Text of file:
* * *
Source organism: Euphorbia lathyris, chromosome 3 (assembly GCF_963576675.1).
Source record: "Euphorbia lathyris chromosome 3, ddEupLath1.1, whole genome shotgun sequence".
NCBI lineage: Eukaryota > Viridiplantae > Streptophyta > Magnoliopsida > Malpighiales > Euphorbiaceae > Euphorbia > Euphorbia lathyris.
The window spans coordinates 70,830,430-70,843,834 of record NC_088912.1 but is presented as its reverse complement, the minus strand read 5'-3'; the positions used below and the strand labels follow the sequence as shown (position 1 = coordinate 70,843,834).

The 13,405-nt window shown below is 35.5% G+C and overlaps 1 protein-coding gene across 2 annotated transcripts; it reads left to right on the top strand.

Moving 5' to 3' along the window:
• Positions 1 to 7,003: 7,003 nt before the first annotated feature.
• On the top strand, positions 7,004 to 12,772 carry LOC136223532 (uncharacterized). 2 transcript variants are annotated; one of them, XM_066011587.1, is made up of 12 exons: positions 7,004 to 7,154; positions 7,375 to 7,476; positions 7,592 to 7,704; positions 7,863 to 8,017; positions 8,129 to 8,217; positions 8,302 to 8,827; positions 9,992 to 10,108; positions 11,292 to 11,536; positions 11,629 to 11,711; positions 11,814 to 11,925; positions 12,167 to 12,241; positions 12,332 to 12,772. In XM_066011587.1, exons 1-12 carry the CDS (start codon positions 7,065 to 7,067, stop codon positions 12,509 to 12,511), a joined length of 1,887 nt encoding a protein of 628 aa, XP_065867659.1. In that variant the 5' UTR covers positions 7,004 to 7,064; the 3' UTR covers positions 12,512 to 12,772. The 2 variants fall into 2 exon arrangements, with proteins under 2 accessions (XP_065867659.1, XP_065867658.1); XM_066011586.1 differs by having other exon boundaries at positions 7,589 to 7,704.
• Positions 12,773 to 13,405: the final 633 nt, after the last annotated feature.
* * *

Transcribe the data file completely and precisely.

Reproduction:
Source organism: Euphorbia lathyris, chromosome 3 (assembly GCF_963576675.1).
Source record: "Euphorbia lathyris chromosome 3, ddEupLath1.1, whole genome shotgun sequence".
NCBI lineage: Eukaryota > Viridiplantae > Streptophyta > Magnoliopsida > Malpighiales > Euphorbiaceae > Euphorbia > Euphorbia lathyris.
The window spans coordinates 70,830,430-70,843,834 of record NC_088912.1 but is presented as its reverse complement, the minus strand read 5'-3'; the positions used below and the strand labels follow the sequence as shown (position 1 = coordinate 70,843,834).

The 13,405-nt window shown below is 35.5% G+C and overlaps 1 protein-coding gene across 2 annotated transcripts; it reads left to right on the top strand.

Moving 5' to 3' along the window:
• Positions 1 to 7,003: 7,003 nt before the first annotated feature.
• On the top strand, positions 7,004 to 12,772 carry LOC136223532 (uncharacterized). 2 transcript variants are annotated; one of them, XM_066011587.1, is made up of 12 exons: positions 7,004 to 7,154; positions 7,375 to 7,476; positions 7,592 to 7,704; positions 7,863 to 8,017; positions 8,129 to 8,217; positions 8,302 to 8,827; positions 9,992 to 10,108; positions 11,292 to 11,536; positions 11,629 to 11,711; positions 11,814 to 11,925; positions 12,167 to 12,241; positions 12,332 to 12,772. In XM_066011587.1, exons 1-12 carry the CDS (start codon positions 7,065 to 7,067, stop codon positions 12,509 to 12,511), a joined length of 1,887 nt encoding a protein of 628 aa, XP_065867659.1. In that variant the 5' UTR covers positions 7,004 to 7,064; the 3' UTR covers positions 12,512 to 12,772. The 2 variants fall into 2 exon arrangements, with proteins under 2 accessions (XP_065867659.1, XP_065867658.1); XM_066011586.1 differs by having other exon boundaries at positions 7,589 to 7,704.
• Positions 12,773 to 13,405: the final 633 nt, after the last annotated feature.